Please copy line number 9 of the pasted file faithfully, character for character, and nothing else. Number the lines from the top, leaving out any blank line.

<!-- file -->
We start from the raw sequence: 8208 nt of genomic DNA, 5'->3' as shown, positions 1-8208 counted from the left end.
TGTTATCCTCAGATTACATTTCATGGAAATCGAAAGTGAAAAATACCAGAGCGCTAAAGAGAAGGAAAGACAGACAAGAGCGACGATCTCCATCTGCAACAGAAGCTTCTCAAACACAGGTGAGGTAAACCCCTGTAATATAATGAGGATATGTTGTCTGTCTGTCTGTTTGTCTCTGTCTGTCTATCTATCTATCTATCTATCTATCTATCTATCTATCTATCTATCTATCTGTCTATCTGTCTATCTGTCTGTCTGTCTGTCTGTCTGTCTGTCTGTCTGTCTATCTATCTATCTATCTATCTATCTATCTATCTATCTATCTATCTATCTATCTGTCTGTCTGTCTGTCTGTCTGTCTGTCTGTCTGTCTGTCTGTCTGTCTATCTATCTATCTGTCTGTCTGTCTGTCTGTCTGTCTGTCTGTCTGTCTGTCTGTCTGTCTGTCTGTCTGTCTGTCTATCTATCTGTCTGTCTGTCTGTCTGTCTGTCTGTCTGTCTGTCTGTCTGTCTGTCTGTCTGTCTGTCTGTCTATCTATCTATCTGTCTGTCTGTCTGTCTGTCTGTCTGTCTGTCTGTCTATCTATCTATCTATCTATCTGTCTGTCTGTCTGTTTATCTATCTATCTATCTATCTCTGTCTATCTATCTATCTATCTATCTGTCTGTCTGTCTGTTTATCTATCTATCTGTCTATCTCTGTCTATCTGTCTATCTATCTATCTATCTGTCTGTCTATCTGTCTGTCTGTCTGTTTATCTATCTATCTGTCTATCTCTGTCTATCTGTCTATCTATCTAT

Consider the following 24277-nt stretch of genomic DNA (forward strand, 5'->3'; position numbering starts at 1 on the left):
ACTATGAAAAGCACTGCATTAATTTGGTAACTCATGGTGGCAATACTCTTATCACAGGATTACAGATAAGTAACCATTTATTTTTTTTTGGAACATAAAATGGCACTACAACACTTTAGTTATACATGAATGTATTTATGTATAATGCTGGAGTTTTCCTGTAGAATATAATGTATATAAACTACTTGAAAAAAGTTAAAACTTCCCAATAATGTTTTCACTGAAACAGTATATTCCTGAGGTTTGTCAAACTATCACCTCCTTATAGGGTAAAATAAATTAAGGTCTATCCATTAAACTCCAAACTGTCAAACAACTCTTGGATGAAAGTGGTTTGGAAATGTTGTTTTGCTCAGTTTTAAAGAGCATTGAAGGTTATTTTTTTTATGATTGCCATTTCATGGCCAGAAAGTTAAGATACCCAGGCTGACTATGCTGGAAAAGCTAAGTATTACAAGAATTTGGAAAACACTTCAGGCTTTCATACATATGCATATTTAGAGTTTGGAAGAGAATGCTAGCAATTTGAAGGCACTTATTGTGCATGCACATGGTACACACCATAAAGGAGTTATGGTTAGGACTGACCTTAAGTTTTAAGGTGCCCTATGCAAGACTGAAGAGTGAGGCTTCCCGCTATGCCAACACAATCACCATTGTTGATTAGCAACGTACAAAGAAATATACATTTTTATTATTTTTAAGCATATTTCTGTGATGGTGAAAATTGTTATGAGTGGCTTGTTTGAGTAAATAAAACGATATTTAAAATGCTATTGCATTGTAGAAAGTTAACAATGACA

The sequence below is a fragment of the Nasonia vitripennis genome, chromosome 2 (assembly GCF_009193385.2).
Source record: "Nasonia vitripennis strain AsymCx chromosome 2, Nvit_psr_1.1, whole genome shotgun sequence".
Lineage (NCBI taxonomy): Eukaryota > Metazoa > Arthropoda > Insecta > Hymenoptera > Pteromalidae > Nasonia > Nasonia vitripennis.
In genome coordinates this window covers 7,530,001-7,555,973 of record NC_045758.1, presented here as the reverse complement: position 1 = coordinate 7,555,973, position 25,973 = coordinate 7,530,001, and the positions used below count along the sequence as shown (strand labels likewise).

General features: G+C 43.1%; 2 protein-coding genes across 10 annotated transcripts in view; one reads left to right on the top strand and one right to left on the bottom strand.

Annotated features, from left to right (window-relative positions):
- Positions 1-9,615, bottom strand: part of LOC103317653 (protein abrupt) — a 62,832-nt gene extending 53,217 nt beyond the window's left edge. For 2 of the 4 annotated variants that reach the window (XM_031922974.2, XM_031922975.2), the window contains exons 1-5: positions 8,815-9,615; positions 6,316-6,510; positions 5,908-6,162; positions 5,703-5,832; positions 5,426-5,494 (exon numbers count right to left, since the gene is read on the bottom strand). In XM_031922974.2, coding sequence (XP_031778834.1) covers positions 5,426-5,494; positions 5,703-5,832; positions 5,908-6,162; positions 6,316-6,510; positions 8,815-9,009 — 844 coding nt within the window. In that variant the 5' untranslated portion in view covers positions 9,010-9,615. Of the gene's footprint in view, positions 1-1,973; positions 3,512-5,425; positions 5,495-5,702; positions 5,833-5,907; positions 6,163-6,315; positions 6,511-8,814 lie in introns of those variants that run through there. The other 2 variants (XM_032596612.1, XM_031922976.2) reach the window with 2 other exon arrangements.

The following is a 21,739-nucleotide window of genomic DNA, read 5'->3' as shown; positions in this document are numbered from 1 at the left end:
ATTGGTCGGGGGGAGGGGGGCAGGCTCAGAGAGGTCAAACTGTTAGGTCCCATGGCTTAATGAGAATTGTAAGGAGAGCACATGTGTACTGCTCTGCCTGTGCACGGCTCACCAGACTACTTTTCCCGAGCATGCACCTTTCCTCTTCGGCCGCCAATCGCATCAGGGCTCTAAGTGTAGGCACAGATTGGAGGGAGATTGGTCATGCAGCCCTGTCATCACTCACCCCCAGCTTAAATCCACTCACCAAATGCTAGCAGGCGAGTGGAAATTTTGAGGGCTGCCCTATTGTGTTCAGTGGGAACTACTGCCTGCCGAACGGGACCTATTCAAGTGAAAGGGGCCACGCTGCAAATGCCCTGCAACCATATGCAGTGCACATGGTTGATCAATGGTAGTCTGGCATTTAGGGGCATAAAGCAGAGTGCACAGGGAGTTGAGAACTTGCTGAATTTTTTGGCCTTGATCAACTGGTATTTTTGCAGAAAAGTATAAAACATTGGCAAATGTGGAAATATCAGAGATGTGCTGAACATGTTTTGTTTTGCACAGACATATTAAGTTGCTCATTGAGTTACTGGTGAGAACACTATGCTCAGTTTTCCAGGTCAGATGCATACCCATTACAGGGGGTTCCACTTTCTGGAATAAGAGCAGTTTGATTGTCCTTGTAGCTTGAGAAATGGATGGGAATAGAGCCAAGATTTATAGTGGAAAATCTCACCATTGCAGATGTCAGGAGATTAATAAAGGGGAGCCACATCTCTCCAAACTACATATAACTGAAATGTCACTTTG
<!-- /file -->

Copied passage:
General features: G+C 43.1%; 2 protein-coding genes across 10 annotated transcripts in view; one reads left to right on the top strand and one right to left on the bottom strand.